The 37-year-old royal addressed the United Nations in New York City on Monday in honor of Nelson Mandela Day, and his speech covered how Mandela’s home continent of Africa has colored so much of his life and his life’s work.
In addition, it has been an important place in relation to the two most important women in his life: his mom, Princess Diana, and his wife, Meghan Markle.
In fact, he didn’t know that Meghan was his one and only until the two traveled to Botswana in 2016, at the very beginning of their courtship.
"For most of my life, it has been my lifeline, a place where I found peace and healing time and time again," Prince Harry said during the UN speech. "It's where I felt closest to my mother and sought solace after she died, and where I knew I had found a soulmate in my wife."
He’s spoken of that specific trip before, though without mentioning that it was the specific time that he knew Meghan was for him.
"I managed to persuade her to come and join me in Botswana,” he said during an Earth Day speech last year. “We camped out with each other under the stars. She came and joined me for five days out there, which was absolutely fantastic. So then we were really by ourselves, which was crucial to me to make sure that we had a chance to know each other."
Markle traveled with Prince Harry to the event on Monday, and they held hands as they entered the building. Markle wore a pinky ring signifying women’s empowerment.
Harry made his first trip to Africa at just 13 and has a long record of visiting the continent for both business and pleasure. He’s been involved in humanitarian efforts concerning land conservation and endangered animals — and he and Meghan met and worked with Mandela’s relatives in 2019.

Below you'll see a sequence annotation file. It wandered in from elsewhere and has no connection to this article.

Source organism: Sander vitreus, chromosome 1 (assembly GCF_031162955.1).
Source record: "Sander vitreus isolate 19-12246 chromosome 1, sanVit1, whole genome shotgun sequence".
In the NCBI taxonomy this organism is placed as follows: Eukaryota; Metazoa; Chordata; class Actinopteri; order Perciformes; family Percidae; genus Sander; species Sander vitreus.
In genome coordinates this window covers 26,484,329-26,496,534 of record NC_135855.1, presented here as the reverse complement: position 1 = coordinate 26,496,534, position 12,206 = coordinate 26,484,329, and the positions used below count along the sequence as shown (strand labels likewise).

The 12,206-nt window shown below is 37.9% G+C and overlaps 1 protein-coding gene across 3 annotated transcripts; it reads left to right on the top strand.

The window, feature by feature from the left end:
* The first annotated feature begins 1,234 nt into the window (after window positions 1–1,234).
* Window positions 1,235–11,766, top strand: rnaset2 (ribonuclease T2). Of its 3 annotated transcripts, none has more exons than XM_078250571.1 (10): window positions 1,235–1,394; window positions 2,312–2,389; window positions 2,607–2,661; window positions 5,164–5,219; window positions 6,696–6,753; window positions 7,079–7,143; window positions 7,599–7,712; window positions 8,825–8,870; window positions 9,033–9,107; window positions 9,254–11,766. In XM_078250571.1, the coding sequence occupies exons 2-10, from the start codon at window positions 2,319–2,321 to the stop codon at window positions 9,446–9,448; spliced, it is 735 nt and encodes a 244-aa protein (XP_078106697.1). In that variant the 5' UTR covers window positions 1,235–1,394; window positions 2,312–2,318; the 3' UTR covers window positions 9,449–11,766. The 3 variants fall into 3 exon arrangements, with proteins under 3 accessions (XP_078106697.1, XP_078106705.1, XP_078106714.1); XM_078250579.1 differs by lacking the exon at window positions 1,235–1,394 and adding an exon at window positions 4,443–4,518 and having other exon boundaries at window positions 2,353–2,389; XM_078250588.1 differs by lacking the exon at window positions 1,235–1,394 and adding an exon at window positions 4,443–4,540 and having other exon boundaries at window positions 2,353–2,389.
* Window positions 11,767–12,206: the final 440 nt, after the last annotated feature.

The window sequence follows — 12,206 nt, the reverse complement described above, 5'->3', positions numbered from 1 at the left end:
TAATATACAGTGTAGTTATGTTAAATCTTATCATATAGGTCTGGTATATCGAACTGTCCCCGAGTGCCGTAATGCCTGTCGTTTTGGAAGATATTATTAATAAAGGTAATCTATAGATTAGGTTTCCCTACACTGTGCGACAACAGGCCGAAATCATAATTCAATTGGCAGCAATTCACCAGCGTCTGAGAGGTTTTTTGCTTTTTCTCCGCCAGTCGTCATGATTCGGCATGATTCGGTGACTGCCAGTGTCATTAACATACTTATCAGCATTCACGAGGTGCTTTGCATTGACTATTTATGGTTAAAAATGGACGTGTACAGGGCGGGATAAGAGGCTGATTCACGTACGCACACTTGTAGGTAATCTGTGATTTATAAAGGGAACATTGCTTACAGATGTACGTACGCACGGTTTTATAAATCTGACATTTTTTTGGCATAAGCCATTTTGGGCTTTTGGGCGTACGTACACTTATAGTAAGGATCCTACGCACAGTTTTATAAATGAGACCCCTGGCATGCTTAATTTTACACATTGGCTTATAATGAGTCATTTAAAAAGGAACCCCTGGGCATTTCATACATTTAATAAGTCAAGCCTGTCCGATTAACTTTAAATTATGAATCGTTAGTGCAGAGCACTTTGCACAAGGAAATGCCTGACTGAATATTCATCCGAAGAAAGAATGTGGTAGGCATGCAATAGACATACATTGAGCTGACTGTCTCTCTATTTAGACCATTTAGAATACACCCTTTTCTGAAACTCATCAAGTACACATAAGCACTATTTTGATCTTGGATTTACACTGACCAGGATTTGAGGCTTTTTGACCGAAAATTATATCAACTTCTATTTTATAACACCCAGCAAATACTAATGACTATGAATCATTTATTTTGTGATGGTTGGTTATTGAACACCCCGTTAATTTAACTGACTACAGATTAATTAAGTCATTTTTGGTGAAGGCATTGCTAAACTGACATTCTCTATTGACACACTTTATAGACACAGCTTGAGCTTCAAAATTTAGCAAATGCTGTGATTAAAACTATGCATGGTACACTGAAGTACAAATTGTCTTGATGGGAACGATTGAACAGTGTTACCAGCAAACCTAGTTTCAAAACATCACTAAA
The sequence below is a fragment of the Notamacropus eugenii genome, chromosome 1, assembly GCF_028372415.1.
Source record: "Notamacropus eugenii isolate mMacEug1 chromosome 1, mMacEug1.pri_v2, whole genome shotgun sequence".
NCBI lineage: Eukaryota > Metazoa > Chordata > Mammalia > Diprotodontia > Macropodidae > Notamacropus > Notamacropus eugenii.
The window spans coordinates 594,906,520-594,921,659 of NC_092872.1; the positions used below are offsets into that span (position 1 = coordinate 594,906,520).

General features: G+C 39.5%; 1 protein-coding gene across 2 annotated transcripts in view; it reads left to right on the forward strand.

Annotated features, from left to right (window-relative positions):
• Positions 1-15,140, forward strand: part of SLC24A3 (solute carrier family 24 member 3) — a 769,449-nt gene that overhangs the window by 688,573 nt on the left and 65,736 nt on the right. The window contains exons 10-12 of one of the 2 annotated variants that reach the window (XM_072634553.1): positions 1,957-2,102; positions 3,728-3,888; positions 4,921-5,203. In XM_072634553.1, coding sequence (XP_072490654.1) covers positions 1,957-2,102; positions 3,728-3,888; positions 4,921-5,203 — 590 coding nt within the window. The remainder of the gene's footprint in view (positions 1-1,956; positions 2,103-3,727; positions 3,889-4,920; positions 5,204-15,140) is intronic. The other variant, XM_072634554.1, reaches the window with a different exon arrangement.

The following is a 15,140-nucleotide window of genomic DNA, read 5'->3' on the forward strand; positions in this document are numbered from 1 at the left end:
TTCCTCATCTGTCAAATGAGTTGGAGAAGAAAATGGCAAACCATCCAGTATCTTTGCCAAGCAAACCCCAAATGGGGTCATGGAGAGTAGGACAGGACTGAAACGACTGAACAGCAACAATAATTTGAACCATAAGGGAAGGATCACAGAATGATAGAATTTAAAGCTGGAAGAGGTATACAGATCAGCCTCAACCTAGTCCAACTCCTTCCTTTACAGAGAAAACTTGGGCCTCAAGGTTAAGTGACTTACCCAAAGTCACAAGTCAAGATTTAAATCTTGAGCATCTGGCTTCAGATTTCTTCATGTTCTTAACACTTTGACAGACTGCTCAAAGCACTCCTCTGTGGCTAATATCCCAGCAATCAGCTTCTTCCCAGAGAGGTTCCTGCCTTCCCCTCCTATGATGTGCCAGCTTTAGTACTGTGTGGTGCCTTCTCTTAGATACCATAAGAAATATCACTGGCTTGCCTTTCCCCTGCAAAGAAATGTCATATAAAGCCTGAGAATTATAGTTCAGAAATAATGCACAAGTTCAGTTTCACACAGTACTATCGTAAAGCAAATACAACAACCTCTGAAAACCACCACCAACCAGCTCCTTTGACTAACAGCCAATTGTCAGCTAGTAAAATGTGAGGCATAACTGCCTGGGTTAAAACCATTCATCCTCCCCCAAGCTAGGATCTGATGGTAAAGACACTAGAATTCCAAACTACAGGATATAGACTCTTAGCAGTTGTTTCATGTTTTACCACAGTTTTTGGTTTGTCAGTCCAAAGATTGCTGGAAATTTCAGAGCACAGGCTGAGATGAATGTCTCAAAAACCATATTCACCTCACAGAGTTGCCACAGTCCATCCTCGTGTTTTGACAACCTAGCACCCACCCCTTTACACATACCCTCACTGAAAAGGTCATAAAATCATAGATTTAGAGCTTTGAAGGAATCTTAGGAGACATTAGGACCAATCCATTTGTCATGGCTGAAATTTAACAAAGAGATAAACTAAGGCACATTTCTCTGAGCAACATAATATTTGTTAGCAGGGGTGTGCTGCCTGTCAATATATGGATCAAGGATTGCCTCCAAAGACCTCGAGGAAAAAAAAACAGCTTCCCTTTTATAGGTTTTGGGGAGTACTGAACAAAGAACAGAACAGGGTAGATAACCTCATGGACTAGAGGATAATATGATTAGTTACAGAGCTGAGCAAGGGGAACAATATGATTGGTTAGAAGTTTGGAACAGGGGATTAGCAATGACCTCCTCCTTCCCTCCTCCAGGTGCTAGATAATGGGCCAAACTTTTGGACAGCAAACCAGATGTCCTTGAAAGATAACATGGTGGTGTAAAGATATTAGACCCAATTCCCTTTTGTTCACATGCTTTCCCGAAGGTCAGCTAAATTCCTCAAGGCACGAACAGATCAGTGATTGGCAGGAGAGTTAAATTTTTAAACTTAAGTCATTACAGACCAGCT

In his speech, he explained that it’s not just Meghan that ties his heart to Africa. It’s his late mom, too. He shared that he still has a picture on his wall of Princess Diana and Nelson Mandela together in 1997 and that it touches him every day.
"When I first looked at the photo, straight away what jumped out is the joy on my mother's face. The playfulness — cheekiness, even," Harry said. "The pure delight to be in communion with another soul so committed to serving humanity."
"He was still able to see the goodness in humanity, still buoyant with a beautiful spirit that lifted everyone around him," Harry said of the civil right legend. "Not because he was blind to the ugliness, the injustices of the world. No. He saw them clearly. He had lived them. But because he knew we could overcome them."
Many royals, including Queen Elizabeth, Prince Philip, and Prince Charles, met with Mandela and shared in his work before his death in 2013 at age 95.
"We're living through a pandemic that continues to ravage communities in every corner of the globe; climate change wreaking havoc on our planet, with the most vulnerable suffering most of all; the few weaponizing lies and disinformation at the expense of the many, and from the horrific war in Ukraine to the rolling back of constitutional rights here in the United States, we are witnessing a global assault on democracy and freedom, the cores of Mandela's life," Harry said, referencing the United State’s recent overturning of Roe v. Wade, an issue important to both him and his wife.
Still, his speech was one of hope and love.
"In their strength and in their deeds, Mandela's legacy shines as brightly as ever. They are my lifeboat. I hope they can be yours, too," said Harry. "It's more important than ever that we seek a purpose greater than ourselves, and get to work."